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John Allmark’s Monday evenings at the Met Café in Pawtucket, RI generally feature his very fine big band. This past Monday, Allmark presented his octet, a brass-rich band that gives each player a bit more time in the spotlight than the big-band format permits.

For that evening, the horn line included Allmark on trumpet, Tucker Antell and Mark Vint on tenor saxophone, Angel Subero on trombone and Bob Bowlby on baritone sax, Dennis Hughes (piano), Bill Miele (electric bass) and Jim Lattini (drums) comprised the rhythm section.

The octet’s first set included a wide range of bop classics from the likes of Horace Silver, Benny Golson and Kenny Dorham, artfully arranged to feature the textures and possibilities of the horns. The band also dug deep into Dave Holland’s “Blue Jean,” which was a feature for Bowlby, and a spirited take on Stevie Wonder’s “Superstition” that closed the set.

Antell turned the evening from something very fine into something way over the top—in a good way. The southwest Florida native, now based in Boston, is blessed with limitless ideas as a soloist and possesses incredible endurance as a player. He was on fire on Golson’s “Blues After Dark.” But that was just a precursor for the night’s finest moment.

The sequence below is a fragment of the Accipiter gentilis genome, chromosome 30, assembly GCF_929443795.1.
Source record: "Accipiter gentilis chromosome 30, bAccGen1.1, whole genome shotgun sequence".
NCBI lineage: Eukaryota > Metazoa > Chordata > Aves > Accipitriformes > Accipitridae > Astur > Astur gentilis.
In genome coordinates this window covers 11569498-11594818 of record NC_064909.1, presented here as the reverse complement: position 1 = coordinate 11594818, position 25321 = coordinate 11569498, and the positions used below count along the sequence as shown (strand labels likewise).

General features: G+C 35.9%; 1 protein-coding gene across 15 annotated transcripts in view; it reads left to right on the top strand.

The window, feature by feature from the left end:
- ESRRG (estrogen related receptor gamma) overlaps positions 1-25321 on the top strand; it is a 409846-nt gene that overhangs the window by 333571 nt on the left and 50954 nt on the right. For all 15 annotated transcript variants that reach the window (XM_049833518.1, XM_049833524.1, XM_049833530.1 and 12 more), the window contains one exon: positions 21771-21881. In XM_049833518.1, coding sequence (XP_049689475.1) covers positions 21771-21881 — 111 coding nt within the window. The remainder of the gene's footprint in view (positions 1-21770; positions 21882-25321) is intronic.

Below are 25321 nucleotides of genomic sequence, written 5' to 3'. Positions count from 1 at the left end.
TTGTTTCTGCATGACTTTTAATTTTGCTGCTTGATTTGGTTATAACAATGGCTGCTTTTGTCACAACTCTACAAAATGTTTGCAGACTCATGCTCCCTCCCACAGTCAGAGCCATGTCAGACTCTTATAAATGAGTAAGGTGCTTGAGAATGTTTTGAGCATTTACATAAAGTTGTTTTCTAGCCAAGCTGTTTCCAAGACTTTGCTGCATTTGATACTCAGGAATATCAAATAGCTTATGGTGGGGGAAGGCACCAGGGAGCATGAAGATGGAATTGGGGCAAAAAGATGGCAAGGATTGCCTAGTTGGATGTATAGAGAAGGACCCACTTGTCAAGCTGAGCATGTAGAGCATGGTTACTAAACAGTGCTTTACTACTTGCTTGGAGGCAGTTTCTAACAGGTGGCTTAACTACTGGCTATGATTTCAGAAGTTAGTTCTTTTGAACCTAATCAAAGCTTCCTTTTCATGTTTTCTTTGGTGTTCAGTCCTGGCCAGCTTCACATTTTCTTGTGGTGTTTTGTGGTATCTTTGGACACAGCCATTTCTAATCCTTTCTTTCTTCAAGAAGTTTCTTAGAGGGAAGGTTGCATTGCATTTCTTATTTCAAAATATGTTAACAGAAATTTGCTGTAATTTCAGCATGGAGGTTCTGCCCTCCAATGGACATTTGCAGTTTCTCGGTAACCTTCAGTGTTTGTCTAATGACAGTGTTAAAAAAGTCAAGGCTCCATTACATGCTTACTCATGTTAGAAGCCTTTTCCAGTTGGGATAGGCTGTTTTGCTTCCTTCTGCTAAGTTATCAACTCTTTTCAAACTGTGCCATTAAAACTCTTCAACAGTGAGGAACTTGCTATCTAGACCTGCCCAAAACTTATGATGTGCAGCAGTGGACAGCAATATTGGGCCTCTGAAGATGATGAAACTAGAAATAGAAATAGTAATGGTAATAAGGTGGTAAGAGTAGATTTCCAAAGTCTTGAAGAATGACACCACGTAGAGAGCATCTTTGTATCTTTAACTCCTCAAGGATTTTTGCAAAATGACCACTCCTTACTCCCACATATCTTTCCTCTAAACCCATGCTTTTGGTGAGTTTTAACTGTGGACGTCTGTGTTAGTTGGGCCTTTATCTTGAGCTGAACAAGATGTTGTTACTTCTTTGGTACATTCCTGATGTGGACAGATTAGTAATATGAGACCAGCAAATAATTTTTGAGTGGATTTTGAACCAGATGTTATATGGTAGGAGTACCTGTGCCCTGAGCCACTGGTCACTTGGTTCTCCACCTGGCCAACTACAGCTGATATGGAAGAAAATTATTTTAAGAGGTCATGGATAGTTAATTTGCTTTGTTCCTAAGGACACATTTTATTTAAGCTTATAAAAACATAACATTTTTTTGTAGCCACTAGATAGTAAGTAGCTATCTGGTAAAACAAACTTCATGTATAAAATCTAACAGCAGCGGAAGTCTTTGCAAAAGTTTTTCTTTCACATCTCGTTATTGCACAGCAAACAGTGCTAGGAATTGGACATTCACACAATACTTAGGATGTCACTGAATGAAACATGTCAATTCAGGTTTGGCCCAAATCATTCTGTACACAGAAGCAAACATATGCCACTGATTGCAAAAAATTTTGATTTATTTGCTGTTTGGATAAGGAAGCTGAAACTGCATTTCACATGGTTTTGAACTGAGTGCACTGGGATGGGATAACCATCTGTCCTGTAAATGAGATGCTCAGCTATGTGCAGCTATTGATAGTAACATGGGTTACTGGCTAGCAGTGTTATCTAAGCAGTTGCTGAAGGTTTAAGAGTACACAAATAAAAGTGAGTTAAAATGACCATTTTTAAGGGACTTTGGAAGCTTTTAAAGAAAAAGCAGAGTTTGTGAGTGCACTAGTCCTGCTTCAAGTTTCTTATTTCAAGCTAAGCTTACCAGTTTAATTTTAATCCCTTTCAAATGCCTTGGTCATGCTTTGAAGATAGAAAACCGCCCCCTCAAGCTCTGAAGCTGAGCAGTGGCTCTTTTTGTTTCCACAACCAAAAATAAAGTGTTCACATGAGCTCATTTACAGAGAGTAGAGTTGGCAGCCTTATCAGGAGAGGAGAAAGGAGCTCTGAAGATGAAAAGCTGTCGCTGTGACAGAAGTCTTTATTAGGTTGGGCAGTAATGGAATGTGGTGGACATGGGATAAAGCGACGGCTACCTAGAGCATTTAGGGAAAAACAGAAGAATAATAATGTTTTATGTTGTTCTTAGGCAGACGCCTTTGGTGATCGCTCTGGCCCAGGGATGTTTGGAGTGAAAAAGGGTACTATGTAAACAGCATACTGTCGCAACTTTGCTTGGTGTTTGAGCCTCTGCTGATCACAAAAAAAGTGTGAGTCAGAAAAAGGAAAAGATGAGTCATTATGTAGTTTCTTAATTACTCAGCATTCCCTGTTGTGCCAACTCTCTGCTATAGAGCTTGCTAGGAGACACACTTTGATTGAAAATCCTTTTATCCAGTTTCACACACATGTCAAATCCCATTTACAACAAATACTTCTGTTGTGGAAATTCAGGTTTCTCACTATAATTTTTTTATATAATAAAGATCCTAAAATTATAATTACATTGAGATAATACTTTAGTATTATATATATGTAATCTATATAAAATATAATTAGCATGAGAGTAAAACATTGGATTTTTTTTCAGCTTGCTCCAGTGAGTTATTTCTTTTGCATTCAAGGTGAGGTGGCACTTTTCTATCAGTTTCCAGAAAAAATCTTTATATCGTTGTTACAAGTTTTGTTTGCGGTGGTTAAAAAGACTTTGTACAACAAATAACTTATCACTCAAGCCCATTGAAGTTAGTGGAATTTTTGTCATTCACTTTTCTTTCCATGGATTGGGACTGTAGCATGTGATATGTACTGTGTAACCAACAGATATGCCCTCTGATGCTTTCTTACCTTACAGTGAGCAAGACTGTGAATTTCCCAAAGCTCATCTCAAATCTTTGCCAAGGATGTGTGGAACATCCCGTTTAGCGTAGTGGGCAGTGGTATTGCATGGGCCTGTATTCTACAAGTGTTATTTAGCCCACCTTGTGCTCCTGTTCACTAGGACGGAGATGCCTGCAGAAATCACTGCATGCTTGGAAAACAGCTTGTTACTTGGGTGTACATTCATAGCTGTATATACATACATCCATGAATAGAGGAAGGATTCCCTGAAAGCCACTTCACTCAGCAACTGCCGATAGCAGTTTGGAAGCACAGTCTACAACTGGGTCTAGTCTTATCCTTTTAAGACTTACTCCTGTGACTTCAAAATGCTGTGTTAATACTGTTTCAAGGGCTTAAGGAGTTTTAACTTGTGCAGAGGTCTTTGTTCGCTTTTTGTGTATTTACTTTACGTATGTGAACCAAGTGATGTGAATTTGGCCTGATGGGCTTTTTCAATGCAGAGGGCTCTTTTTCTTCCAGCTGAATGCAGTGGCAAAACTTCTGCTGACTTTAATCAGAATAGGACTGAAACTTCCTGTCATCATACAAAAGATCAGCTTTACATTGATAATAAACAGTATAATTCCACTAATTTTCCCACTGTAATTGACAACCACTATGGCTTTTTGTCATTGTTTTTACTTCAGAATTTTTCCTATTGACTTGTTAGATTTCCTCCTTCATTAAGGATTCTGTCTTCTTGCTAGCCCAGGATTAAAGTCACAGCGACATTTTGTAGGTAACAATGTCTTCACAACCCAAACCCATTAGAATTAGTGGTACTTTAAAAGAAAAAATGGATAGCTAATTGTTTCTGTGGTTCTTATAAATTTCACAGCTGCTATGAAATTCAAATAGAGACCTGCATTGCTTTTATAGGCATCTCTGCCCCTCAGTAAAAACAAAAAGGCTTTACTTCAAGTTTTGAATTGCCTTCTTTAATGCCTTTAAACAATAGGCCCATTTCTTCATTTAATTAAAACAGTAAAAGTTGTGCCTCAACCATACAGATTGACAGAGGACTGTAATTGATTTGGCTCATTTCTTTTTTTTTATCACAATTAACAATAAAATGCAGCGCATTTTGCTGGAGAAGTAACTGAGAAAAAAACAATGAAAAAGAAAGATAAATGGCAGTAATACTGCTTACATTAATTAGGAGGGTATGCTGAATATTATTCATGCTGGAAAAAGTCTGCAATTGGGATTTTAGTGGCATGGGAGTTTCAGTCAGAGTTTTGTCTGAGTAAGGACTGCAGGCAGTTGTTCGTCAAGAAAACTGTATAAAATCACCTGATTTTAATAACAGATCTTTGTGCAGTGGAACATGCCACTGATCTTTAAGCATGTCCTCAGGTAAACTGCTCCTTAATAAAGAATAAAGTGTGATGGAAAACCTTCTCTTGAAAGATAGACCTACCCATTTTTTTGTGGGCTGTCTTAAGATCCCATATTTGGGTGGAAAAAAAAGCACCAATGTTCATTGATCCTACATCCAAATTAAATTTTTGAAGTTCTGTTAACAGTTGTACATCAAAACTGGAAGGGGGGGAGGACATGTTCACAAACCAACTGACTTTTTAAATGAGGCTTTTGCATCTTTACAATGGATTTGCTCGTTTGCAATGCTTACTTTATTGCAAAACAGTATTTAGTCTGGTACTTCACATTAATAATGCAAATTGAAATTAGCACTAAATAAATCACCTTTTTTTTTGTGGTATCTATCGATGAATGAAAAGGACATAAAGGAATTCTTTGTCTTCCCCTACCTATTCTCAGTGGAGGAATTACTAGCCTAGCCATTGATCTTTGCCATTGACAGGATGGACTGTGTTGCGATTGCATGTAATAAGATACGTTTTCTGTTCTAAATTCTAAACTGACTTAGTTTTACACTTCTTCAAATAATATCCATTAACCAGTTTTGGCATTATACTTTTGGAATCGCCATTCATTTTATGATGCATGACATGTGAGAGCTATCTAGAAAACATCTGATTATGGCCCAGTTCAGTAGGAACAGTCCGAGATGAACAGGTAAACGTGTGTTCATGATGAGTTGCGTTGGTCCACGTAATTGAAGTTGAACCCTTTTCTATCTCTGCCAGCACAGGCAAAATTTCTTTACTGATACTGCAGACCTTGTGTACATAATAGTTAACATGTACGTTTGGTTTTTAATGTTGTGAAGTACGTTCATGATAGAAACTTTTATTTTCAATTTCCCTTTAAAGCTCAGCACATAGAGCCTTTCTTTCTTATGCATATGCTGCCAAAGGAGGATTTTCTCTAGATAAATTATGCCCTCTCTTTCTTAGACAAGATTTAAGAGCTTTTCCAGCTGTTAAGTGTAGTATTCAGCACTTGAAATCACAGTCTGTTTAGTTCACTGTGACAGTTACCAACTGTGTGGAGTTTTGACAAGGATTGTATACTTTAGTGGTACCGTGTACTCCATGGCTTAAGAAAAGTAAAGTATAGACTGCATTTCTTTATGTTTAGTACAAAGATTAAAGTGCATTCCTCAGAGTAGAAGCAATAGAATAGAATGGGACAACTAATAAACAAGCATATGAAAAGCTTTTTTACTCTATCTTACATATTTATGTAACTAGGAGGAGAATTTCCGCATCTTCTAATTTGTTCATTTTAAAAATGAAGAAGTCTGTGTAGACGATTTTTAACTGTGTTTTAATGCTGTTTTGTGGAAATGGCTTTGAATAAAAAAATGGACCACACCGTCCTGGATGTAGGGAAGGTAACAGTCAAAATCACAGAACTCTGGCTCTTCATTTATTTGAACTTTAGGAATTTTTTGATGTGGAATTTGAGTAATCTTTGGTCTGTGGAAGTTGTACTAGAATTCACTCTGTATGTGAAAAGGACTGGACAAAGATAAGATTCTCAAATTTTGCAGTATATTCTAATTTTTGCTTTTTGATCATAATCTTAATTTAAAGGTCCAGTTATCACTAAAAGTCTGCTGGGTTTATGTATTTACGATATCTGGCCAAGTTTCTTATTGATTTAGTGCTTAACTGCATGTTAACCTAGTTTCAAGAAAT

Allmark featured Antell on Sonny Stitt’s “The Eternal Triangle,” which Stitt recorded with Dizzy Gillespie and Sonny Rollins on Gillespie’s 1957 album “Sonny Side Up.” Allmark introduced that Antell spotlight by quipping “the rest of us are going to go home now and kill ourselves.” The other horn players exited the stage but were within earshot for what transpired.

With just the trio backing him, Antell launched into a seven-minutes-plus solo with wave upon wave of musical passion. It was reminiscent of tenor player Paul Gonsalves’ famous “Diminuendo and Crescendo in Blue” interlude on Duke Ellington’s career- reviving 1956 appearance at the Newport Jazz Festival.

Allmark will be back at The Met on August 7 with his big band, the John Allmark Jazz Orchestra.

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